Janet G. Sherwood, author of chapter 12, is a private practitioner in Corte Madera; she limits her practice to juvenile dependency, adoption, and related child custody issues. Ms. Sherwood received her B.A. degree from Raymond College and her J.D. degree from McGeorge School of Law. A frequent speaker and consultant on juvenile dependency issues, she is on the dependency panels for the First and Sixth District Appellate Programs and the Central California Appellate Program. Ms. Sherwood is a member of the boards of the Northern California Association of Counsel for Children (NCACC) and San Rafael’s Family and Children’s Law Center, and is president of Advokids, a nonprofit organization that provides resources, training, and assistance to children’s advocates. She is an associate member of the National Council of Juvenile and Family Court Judges and is a member of the Marin County Bar Association, Marin County Women Lawyers, the National Association of Counsel for Children, and the California Appellate Defense Counsel. She has served as a faculty member of the California Judicial Council’s Child Advocacy Training Project, as a Marin County Juvenile Justice and Delinquency Prevention Commissioner, and as a member of the board of the Center for the Family in Transition. She has practiced as a Deputy Attorney General for the State of California, representing health, education, and welfare agencies and as staff counsel for the State Department of Social Services. She is the author of California Juvenile Dependency Case Law Updates and is the editor of the NCACC’s Dependency News.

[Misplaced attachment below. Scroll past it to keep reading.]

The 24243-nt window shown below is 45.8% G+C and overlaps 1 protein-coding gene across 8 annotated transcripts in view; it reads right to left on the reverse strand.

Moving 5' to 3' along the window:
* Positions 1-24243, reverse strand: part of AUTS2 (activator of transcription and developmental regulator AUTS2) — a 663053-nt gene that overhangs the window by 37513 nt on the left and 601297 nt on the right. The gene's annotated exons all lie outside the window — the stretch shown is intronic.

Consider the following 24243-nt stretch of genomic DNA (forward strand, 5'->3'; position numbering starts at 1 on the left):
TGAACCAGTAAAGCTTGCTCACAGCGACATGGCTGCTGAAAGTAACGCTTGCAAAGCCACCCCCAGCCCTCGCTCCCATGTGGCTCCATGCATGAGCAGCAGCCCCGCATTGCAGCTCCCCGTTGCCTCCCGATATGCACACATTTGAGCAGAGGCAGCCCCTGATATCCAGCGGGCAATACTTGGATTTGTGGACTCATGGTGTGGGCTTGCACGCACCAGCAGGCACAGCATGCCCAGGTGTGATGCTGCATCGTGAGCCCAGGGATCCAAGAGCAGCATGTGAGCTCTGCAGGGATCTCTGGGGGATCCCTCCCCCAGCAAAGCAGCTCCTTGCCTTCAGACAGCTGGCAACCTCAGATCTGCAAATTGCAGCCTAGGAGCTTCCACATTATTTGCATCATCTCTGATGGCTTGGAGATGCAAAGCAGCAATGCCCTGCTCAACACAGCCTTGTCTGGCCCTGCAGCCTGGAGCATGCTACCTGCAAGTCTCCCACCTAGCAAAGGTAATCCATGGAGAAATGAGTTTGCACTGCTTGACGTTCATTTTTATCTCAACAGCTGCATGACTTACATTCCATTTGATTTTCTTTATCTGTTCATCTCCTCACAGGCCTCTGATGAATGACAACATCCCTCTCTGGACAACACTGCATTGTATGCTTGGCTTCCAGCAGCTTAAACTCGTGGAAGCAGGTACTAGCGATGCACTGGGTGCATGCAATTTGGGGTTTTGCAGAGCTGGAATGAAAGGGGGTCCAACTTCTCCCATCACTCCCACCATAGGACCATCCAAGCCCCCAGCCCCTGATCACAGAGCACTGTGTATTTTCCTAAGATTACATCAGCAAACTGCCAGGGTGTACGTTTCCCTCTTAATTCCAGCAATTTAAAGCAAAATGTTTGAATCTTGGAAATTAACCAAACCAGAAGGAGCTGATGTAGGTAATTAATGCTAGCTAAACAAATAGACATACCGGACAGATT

Carmela F. Simoncini, author of chapter 3, is the lead appellate court attorney with the California Court of Appeal, Fourth District, Division 2. Ms. Simoncini received her B.F.A. degree from Arizona State University in 1975, her J.D. degree from Western State University College of Law in 1978, and her L.L.M. degree (General/Criminal) from the University of San Diego Law School. She serves as one of the California Public Defenders Association’s (CPDA’s) Dependency Hotline attorneys, and she is also a member of the Appellate Court Committee of the San Diego County Bar Association. She formerly was a staff attorney with Appellate Defenders, Inc., San Diego. In 1994, she received the E. Stanley Conant Award presented by the board of directors of Defender Programs of San Diego. She is former chair of the Appellate Committee for California Attorneys for Criminal Justice and a former member of the amicus committee of the CPDA. She has been an adjunct professor of law at Thomas Jefferson School of Law since 1991, where she has taught courses on juvenile dependency, appellate advocacy, and legal writing.